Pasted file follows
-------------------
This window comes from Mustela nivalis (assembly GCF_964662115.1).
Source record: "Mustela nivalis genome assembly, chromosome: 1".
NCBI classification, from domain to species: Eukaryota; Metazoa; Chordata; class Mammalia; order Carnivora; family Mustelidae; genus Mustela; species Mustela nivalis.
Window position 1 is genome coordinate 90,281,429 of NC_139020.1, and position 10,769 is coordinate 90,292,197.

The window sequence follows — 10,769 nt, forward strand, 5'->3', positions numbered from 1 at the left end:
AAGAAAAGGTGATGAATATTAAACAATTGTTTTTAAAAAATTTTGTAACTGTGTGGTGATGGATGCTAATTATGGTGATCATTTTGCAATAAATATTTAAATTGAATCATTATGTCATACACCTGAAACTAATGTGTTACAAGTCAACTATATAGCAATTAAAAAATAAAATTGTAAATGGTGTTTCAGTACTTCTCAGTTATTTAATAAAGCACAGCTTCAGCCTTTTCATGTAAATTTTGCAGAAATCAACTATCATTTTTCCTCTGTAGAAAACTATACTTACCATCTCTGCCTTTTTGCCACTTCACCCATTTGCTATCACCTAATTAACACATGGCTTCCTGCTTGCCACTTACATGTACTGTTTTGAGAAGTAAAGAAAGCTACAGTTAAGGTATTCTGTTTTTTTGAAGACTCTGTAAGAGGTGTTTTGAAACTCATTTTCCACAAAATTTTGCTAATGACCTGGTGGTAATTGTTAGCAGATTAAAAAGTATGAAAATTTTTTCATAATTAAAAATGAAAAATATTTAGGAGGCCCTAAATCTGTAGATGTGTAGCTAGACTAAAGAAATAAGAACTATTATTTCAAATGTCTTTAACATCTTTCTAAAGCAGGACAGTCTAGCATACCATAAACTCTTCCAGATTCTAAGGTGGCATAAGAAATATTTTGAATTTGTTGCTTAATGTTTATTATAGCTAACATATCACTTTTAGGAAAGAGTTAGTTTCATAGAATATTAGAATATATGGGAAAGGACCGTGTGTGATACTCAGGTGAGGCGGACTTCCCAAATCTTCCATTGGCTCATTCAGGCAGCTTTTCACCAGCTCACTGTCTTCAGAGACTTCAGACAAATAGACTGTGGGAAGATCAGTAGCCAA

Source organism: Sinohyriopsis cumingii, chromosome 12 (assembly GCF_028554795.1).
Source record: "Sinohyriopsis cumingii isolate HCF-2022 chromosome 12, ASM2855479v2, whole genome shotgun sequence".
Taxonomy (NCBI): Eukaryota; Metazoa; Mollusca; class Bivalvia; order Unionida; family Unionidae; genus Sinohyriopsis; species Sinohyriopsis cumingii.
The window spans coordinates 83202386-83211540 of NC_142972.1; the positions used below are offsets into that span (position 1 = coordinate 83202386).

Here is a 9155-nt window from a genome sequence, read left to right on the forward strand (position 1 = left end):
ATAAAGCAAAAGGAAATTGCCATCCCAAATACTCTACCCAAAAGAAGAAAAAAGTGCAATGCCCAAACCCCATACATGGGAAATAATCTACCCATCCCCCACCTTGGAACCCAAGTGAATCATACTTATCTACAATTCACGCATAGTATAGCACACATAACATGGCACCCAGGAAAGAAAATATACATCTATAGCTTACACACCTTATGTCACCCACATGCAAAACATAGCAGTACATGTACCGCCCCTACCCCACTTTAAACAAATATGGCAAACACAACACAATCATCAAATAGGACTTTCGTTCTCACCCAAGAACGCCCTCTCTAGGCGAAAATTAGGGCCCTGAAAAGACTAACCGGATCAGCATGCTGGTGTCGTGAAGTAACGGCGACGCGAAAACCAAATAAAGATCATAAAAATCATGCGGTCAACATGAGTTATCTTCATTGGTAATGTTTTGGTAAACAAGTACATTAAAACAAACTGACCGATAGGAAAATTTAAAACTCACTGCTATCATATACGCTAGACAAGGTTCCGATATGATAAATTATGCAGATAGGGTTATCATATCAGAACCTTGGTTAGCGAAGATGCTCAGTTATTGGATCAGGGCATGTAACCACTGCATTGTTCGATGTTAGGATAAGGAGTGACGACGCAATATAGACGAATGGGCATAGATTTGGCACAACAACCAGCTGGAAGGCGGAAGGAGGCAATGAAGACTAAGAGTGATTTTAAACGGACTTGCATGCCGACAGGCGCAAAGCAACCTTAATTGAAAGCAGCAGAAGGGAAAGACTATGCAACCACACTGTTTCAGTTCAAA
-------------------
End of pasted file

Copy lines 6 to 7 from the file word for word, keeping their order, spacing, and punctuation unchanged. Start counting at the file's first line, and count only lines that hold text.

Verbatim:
AAGAAAAGGTGATGAATATTAAACAATTGTTTTTAAAAAATTTTGTAACTGTGTGGTGATGGATGCTAATTATGGTGATCATTTTGCAATAAATATTTAAATTGAATCATTATGTCATACACCTGAAACTAATGTGTTACAAGTCAACTATATAGCAATTAAAAAATAAAATTGTAAATGGTGTTTCAGTACTTCTCAGTTATTTAATAAAGCACAGCTTCAGCCTTTTCATGTAAATTTTGCAGAAATCAACTATCATTTTTCCTCTGTAGAAAACTATACTTACCATCTCTGCCTTTTTGCCACTTCACCCATTTGCTATCACCTAATTAACACATGGCTTCCTGCTTGCCACTTACATGTACTGTTTTGAGAAGTAAAGAAAGCTACAGTTAAGGTATTCTGTTTTTTTGAAGACTCTGTAAGAGGTGTTTTGAAACTCATTTTCCACAAAATTTTGCTAATGACCTGGTGGTAATTGTTAGCAGATTAAAAAGTATGAAAATTTTTTCATAATTAAAAATGAAAAATATTTAGGAGGCCCTAAATCTGTAGATGTGTAGCTAGACTAAAGAAATAAGAACTATTATTTCAAATGTCTTTAACATCTTTCTAAAGCAGGACAGTCTAGCATACCATAAACTCTTCCAGATTCTAAGGTGGCATAAGAAATATTTTGAATTTGTTGCTTAATGTTTATTATAGCTAACATATCACTTTTAGGAAAGAGTTAGTTTCATAGAATATTAGAATATATGGGAAAGGACCGTGTGTGATACTCAGGTGAGGCGGACTTCCCAAATCTTCCATTGGCTCATTCAGGCAGCTTTTCACCAGCTCACTGTCTTCAGAGACTTCAGACAAATAGACTGTGGGAAGATCAGTAGCCAA

Source organism: Sinohyriopsis cumingii, chromosome 12 (assembly GCF_028554795.1).